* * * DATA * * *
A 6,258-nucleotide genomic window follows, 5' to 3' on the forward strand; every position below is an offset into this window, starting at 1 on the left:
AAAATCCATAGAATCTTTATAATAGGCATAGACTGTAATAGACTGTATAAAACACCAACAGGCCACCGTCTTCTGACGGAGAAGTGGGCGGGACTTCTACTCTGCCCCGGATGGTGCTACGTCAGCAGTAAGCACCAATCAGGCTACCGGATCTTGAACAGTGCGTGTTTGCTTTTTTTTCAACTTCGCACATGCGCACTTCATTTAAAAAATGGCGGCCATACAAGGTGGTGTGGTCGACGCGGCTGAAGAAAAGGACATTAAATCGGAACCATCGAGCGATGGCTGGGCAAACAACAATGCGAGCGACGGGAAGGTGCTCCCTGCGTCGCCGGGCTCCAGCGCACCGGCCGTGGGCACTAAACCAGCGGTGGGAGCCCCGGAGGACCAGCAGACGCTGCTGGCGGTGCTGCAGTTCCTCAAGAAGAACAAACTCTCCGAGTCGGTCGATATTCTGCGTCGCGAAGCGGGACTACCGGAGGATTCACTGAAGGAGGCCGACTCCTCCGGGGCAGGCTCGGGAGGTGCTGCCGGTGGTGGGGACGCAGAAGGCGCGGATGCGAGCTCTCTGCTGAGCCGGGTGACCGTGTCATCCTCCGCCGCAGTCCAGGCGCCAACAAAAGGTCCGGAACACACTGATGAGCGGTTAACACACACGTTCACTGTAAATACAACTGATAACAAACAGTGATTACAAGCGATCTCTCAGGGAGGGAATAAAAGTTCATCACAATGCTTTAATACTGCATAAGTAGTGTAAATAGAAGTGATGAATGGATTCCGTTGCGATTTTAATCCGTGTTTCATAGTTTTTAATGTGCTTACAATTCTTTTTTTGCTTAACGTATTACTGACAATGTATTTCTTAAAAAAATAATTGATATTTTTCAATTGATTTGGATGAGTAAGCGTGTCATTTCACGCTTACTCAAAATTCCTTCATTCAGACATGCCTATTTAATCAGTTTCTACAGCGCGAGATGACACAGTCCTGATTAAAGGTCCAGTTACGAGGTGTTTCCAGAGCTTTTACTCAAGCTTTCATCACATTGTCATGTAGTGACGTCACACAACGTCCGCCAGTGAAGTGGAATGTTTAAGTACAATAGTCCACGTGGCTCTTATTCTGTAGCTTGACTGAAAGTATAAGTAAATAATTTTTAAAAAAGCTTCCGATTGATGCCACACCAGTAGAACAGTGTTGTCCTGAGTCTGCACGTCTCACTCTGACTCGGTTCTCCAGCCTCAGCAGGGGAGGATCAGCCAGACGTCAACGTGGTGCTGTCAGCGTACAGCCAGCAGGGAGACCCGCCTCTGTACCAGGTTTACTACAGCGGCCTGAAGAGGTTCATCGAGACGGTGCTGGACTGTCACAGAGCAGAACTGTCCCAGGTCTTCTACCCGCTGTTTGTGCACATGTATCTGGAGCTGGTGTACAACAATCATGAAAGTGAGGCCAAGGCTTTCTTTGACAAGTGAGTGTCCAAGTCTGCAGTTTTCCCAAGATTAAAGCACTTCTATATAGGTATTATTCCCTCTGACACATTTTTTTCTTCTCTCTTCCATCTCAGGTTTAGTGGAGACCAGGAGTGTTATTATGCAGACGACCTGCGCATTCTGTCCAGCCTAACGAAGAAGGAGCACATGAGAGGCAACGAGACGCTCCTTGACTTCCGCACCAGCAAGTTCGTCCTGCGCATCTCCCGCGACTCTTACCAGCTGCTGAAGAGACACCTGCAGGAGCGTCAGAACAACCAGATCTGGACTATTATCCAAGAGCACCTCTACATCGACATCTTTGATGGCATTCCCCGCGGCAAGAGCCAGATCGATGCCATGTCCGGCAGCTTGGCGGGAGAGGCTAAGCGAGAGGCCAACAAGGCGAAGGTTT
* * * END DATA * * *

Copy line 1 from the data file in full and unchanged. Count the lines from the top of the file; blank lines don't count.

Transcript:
A 6,258-nucleotide genomic window follows, 5' to 3' on the forward strand; every position below is an offset into this window, starting at 1 on the left: